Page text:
Meet 6 successful young ACP Agripreneurs


Agriculture needs you

Very few young people see a future for themselves in agriculture. Attracted by the bright lights of the city, they often see agriculture as a hard life tied to the past and they turn away from working the land. They do not realise what the land can bring them -- including good livelihoods and success -- and what they can bring to the land: their energy, new technologies and scientific research and bright ideas for new businesses.

Do you need evidence? Read the story of six young people who started from scratch and have now succeeded in agriculture. Six young people who demonstrate so clearly that youth and agribusiness go together. Join them and us and be part of the transformation of agriculture. CTA is participating this month in the African Youth Agripreneur Forum in Nigeria. The Centre is also invited to discuss these issues during the G20 conference on ‘ONE World No Hunger. Future of the Rural World’ and this week releases a guide to help young people set up companies that employ new technologies.

Joshua Ayinbora

By any standards, Joshua Ayinbora works an exceptionally long day. As well as doing a full-time job as an engineering geologist, this 30-year-old graduate from Ghana runs a small but flourishing pineapple agribusiness. With the help of ICTs, he is able to monitor his farm from a distance, ensuring his enterprise is always under control. 

Iese Mataia, 24, from Vaitele, Samoa, had always planned to follow in his father’s footsteps and become a carpenter. He was working with a construction company when he heard about the Organic Warriors Academy programme launched by CTA partner Women in Business Development Inc (WIBDI) to encourage young people to return to the land. It was a decision that was to change his life.

Strength in numbers in Lesotho

Noi Paulina Selepe / Lesotho

When 29 year-old livestock farmer Noi Paulina Selepe launched her agribusiness, she realised it was too small to supply her country’s fast-growing market for chicken meat. Nothing daunted, this enterprising young woman, decided to call on other poultry farmers to join her – increasing overall output and helping her fellow producers to earn extra income in the process.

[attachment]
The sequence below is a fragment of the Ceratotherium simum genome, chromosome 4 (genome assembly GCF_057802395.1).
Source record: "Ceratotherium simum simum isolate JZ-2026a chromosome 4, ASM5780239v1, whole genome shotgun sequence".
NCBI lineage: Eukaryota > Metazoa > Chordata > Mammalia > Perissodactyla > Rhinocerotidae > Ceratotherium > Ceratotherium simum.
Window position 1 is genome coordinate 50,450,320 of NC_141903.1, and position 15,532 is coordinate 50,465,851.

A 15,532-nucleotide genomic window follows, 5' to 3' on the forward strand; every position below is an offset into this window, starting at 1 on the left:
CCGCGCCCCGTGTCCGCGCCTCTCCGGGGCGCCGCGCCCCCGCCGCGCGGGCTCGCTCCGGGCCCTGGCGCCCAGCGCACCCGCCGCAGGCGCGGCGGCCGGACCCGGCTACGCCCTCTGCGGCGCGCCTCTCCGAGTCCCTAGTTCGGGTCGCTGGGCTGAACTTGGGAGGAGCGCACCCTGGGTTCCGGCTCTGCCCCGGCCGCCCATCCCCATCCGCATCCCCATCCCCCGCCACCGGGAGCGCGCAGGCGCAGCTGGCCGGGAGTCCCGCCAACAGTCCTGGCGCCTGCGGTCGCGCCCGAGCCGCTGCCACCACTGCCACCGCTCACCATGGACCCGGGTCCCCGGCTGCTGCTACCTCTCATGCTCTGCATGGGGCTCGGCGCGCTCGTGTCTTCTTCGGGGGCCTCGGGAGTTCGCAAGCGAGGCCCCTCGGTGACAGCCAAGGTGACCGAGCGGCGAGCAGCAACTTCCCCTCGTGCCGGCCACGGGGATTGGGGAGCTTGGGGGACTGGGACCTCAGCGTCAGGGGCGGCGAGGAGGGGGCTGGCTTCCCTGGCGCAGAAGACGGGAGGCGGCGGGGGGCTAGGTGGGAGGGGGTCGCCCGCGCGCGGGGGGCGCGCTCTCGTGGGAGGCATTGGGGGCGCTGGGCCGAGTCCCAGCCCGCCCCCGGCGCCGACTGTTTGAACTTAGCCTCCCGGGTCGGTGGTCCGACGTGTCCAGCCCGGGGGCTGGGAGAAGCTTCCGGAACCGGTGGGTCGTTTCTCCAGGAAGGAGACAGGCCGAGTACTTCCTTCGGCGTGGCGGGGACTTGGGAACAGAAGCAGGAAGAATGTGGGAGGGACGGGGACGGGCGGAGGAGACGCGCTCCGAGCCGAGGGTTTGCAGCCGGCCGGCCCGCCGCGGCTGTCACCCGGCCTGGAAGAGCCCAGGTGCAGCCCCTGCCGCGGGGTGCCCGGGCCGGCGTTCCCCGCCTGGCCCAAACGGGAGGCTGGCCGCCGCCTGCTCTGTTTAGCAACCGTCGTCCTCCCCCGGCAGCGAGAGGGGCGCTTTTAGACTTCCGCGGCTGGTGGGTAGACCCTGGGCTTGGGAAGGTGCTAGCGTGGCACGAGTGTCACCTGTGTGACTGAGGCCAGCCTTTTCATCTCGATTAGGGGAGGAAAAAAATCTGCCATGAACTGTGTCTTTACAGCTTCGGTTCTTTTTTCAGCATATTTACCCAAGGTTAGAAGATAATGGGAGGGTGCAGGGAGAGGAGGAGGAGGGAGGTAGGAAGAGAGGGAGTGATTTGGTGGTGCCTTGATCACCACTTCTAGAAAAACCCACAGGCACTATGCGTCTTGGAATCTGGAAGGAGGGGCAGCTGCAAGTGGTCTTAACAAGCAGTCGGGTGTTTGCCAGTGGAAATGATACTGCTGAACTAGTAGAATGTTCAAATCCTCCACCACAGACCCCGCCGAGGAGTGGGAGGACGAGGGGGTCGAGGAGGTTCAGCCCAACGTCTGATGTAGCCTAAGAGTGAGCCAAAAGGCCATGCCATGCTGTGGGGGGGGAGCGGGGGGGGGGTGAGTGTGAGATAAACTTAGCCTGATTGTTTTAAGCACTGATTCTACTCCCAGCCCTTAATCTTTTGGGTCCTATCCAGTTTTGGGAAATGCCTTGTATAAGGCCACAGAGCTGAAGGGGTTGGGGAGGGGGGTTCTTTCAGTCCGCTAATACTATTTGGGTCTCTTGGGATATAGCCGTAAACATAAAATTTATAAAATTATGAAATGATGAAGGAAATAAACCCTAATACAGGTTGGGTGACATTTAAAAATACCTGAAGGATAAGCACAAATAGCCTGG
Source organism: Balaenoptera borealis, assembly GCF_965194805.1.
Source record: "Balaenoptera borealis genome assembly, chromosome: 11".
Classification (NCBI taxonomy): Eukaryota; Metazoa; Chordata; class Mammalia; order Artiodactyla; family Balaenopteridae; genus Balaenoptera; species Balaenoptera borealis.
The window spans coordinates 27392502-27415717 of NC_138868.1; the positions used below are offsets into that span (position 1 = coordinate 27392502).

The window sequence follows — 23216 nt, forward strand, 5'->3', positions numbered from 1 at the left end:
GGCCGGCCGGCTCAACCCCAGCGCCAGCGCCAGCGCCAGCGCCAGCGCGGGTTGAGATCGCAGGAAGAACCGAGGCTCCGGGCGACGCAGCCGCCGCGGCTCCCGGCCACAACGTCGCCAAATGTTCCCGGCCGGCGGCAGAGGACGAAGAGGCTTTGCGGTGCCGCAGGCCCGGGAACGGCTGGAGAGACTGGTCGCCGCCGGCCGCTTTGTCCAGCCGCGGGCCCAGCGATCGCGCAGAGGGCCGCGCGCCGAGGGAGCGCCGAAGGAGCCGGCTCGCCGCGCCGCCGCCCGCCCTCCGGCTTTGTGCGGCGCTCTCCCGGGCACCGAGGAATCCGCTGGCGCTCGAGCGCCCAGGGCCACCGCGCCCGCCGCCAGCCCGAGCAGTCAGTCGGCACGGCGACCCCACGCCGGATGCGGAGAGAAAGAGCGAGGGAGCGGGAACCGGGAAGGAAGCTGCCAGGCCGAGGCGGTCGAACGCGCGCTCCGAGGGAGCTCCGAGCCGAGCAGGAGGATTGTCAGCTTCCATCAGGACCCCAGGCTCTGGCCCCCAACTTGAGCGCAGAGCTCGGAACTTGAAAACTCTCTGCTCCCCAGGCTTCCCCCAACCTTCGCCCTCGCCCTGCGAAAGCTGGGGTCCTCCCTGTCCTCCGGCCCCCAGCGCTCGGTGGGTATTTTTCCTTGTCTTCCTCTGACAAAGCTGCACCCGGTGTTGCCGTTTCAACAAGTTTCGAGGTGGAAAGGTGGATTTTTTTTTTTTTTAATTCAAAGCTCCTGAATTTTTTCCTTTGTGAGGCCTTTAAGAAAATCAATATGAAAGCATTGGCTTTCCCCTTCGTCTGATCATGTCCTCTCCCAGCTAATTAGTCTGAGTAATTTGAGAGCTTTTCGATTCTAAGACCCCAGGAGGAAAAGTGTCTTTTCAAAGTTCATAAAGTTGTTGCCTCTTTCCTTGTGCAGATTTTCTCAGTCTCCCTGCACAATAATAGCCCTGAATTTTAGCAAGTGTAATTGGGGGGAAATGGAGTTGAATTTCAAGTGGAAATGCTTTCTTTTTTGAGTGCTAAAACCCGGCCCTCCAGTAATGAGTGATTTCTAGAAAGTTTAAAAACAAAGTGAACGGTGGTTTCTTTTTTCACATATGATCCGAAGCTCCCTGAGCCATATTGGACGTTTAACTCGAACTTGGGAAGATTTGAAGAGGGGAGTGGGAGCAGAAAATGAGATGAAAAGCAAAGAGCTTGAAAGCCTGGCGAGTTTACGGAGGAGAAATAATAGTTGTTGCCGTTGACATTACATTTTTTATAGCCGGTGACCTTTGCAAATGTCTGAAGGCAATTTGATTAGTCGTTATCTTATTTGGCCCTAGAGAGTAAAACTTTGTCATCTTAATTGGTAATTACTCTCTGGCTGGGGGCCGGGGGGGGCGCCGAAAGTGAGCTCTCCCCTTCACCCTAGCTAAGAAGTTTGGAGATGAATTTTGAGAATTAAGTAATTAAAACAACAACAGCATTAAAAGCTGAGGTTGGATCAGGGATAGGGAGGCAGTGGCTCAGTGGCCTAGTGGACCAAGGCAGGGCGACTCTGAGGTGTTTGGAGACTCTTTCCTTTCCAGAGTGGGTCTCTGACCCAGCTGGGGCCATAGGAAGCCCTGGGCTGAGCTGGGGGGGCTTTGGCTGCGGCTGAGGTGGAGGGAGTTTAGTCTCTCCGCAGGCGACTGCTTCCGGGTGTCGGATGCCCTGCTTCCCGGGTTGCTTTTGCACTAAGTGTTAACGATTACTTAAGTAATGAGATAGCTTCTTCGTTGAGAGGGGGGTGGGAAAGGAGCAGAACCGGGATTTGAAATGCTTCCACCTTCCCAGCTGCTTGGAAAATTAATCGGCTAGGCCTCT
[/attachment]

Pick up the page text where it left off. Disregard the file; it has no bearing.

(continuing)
Sound investment brings good returns

Jean-Marie Kameni / Cameroun

As a young man growing up in rural Cameroon, Jean Marie Kameni knew that his future lay in launching some form of agribusiness. But his plans lacked one basic ingredient – the technical knowledge to ensure that his crops thrived.

Two years without a job was enough to persuade Aristide Ihorimbere that he needed to take his future into his own hands. With a small loan and a modest plot of land, this 27-year-old agronomist is now running a profitable agrifood business, adding value to his products to earn higher revenues. Already providing work for five full-time and ten part-time employees, Ihorimbere is currently planning to expand operations and has set his sights on the export market.

CTA and Young ACP Agripreneurs: interview with Michael Hailu

Young people of Africa: “we are trying to leverage the whole innovation space”

More than 10 million young Africans enter the workforce each year, and most of them work in agriculture. The time to transform the sector has arrived. We spoke with CTA Director Michael Hailu, who has been leading the organisation in a strategic orientation towards youth, most recently at the Young Africa Works Summit in Kigali.

Videos agripreneurs

Senegal: The journey of a sweet potato champion

Seifour SARR, 25 years, is a management graduate. Unemployed after his studies, he ventured into the production of sweet potato on 2 hectares. Today, he cultivates 20 hectares and employs 30 people. In the search for a better life to help his family, Seifour wanted to migrate to Europe illegally with his friends.

Kenya: Gluten free cassava flour for a niche market

Elizabeth GIKEBE, 26 years, is a software developer. She is processing gluten free cassava flour and cassava starch, targeted at consumers allergic to gluten. When processing cassava, the main product is cassava flour, but Elizabeth also uses the by-products.

Mali: The vegetable producer of Bamako

Broulaye DIARRA, 40 years, is a vegetable producer. He learned crop production from his mother and made it his career. On his land of 3 hectares, Broulaye grows mainly vegetables such as celery, beetroot, turnip, cabbage and others. These vegetables are sold to women, who re-sell them to the customers in the city.

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